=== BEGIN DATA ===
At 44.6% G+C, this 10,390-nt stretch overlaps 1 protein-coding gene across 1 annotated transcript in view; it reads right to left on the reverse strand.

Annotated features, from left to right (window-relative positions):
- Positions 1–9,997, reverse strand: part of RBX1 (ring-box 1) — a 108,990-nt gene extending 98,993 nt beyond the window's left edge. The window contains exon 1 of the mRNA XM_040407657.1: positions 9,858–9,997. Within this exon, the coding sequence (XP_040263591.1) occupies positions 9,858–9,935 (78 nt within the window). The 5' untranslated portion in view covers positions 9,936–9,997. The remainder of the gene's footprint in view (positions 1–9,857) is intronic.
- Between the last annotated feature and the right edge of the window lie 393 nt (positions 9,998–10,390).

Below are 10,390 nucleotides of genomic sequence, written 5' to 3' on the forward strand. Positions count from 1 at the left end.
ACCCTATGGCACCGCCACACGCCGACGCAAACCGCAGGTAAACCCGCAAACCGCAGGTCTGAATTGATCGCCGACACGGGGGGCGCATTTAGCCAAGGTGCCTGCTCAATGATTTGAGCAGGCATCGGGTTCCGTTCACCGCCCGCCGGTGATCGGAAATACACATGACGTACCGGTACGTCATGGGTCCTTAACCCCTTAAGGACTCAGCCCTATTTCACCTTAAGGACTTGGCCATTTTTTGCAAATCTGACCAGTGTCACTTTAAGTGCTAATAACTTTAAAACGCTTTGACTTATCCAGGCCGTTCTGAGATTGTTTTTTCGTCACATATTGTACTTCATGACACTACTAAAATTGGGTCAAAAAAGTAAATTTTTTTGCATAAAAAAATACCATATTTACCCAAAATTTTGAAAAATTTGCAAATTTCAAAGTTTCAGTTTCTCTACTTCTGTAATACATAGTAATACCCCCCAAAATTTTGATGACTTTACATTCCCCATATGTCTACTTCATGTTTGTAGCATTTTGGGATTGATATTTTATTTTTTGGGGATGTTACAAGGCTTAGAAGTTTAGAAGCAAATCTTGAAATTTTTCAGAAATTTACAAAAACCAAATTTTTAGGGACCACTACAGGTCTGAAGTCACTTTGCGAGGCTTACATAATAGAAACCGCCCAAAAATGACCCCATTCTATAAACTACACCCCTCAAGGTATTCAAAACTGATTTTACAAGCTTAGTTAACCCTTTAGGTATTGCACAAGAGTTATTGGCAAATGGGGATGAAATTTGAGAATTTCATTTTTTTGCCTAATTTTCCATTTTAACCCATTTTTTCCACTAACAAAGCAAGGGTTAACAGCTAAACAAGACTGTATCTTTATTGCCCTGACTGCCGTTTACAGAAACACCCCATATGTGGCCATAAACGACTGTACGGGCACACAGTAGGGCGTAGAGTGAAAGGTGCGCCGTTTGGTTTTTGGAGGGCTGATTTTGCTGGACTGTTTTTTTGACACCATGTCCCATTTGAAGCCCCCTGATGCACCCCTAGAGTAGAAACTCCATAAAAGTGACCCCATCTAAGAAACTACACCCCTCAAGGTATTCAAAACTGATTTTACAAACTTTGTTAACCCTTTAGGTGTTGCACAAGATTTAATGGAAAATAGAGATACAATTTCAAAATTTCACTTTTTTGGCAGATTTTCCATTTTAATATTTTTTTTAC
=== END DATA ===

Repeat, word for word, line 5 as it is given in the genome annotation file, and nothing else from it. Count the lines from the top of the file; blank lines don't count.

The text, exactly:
Below are 10,390 nucleotides of genomic sequence, written 5' to 3' on the forward strand. Positions count from 1 at the left end.